I love growing and cooking with herbs. I also like to grow ornamental herbs in my flower beds. The herbs I go to first when cooking seem to be rosemary, parsley, either flat or curly leaved, chives, and dill. One of my favorite ways to cook chicken breasts or pork chops is to put a little olive oil in a pan, and brown them, then put a little water or flavored vinegar, like balsamic, and put the lid on to cook through. When the meat is done, put a little all fruit spread like raspberry or apricot on each side, or just in the pan, and any kind of mustard. Scissor cut rosemary, and chives or thyme onto the meat. Cook with the lid off, and it will make a glaze. Turn the meat a couple times so it gets coated and doesn't burn. More rosemary can be added when serving.
To scissor cut rosemary, move the leaves to one side as much as you can; holding them in place, take small cuts, ending as closely to the stem as you can, then you can pull along the stem to get the rest.
Kathy from Cold Climate Gardening had a very informative article on keeping rosemary alive over the winter, and I mentioned there, that I was going to tell about my experiences overwintering rosemary. I'll do it in a series of photos.
These photos were taken October, 2007. There is tarragon in the lower green pot, lemon balm or a mint of some kind in the back pot, and in the white pot are chives, purple sage, and the rosemary that is probably my favorite, creeping, or prostrate.
The rosemary layered itself, and bloomed, which I rarely see. If you look closely, you can see the stem that took root. I dug that out, and planted it, and it lived happily inside over the winter, and grew nicely this summer.
The next several photos were taken this evening. This creeping rosemary, the plant dug from the mother plant is blooming. This will be the second winter for the bay tree on the left. We have had this east facing garden window two years.
Over the years, I have not always had success with rosemary in the house over the winter. My problem has been that I sometimes let too much time go by between watering. I have found that once rosemary dries out, it doesn't recover easily. A friend of mine suggested misting them with water in a spray bottle. I don't always remember to do that, either, but do when I think of it.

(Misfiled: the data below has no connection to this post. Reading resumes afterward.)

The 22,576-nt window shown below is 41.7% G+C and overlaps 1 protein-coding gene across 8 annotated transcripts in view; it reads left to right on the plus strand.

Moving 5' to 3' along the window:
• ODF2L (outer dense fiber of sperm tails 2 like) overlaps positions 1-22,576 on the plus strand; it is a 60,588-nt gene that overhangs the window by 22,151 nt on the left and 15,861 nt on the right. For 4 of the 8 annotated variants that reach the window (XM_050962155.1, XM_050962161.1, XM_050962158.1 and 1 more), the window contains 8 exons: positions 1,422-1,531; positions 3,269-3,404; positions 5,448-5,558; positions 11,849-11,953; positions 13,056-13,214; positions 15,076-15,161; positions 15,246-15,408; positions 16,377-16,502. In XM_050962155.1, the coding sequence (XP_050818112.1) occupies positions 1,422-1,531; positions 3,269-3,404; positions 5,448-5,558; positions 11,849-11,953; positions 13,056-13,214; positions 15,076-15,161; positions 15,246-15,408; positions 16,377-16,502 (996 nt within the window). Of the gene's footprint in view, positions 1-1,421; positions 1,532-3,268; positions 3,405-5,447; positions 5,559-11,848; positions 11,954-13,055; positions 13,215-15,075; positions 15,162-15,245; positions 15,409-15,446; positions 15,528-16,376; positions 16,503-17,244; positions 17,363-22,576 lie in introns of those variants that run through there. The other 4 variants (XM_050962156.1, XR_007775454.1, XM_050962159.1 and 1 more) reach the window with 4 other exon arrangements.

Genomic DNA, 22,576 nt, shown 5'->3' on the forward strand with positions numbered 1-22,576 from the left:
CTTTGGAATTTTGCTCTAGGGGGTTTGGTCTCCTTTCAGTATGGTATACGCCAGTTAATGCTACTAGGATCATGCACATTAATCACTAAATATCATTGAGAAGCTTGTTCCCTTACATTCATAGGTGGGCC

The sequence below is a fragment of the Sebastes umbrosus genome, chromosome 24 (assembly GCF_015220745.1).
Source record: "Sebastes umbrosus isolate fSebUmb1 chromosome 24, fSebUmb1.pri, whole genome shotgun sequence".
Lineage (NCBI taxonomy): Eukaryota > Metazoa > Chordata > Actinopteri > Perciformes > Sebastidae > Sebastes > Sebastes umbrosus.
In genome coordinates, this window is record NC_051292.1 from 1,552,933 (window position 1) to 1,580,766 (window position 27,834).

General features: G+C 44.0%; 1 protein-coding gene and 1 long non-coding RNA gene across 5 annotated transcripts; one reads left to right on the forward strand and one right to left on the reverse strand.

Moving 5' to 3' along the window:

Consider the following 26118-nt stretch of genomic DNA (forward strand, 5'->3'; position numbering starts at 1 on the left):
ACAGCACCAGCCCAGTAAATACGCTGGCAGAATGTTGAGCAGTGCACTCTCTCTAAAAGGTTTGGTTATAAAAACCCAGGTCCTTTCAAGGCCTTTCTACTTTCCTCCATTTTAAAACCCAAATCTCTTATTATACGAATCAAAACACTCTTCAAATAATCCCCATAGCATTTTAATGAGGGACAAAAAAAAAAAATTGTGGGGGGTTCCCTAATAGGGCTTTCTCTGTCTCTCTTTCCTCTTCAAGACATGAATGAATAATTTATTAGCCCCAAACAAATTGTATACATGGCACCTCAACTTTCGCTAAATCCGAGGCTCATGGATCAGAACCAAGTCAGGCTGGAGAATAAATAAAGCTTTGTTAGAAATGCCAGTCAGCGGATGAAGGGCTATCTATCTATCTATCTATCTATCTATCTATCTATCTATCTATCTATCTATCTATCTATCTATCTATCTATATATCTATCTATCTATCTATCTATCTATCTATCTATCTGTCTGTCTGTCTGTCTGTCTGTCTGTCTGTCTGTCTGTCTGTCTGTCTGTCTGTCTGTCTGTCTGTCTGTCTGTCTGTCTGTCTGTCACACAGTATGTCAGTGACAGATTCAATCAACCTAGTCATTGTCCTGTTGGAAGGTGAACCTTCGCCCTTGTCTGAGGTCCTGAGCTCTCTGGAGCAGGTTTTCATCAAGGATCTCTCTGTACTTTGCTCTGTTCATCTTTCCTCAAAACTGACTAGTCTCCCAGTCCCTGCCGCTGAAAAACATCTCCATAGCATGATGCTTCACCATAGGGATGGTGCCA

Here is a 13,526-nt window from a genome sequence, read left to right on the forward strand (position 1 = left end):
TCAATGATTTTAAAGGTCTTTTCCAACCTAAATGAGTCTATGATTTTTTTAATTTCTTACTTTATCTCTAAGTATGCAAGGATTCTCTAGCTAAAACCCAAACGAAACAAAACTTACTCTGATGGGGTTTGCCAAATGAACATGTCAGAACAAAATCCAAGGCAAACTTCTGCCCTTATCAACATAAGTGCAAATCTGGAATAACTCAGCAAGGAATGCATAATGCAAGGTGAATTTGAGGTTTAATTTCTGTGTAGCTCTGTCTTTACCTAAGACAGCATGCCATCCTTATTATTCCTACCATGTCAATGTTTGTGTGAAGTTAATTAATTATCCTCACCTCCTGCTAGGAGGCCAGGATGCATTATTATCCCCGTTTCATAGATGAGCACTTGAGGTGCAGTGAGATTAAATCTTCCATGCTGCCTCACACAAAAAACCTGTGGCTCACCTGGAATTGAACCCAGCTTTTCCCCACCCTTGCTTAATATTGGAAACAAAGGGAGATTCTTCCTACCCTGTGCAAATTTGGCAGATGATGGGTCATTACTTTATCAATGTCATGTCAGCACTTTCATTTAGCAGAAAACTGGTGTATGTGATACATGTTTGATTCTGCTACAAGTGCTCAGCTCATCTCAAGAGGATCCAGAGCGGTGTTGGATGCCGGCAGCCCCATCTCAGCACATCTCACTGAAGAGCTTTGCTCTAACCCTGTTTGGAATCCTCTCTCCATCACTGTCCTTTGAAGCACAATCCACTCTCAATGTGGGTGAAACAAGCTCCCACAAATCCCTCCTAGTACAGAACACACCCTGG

I'm not sure what variety this rosemary is. It had done OK most of last winter, but toward spring, I thought it had died. I set it and another one outside the door, and my hubby, who likes to place the pots around the yard, put them out with the live ones. Do you ever do things in your mind, but take a while to really do them? Well, if I didn't have this habit, these would've been on the compost pile, and I wouldn't have seen these plants come back to life. It makes me wonder if ones I've given up for dead in the past would've made a return to the living.
I'm pretty sure I planted this Arp Rosemary this spring.
This is the other one that I thought had died last winter. It's not pretty, but it still tastes fine to cook with.
This one is Rosmarinus Officinalis 'Alba'. It survived the winter in the garden window last year. The summer outside did it some good, too.
Here they are, tucked in with a scented geranium, some kind of citrus plant I won, an aloe vera, and some African violets, ready for the winter.
This is Madeline Hill rosemary, and it is supposed to be able to survive outside in our zone 5b. I need to remember to mulch it when the ground freezes.
I forgot to include a picture of the pine scented rosemary that is growing in a tub outside, that I didn't get dug out. It is good to cook with, too, but has a little different flavor than other kinds of rosemary. I think I'll cut it down and dry the leaves.
I seem to have a collection of lavenders, too, and when I get the time, I'll put pictures of them here. I will be putting them in the egress window when the temps get colder.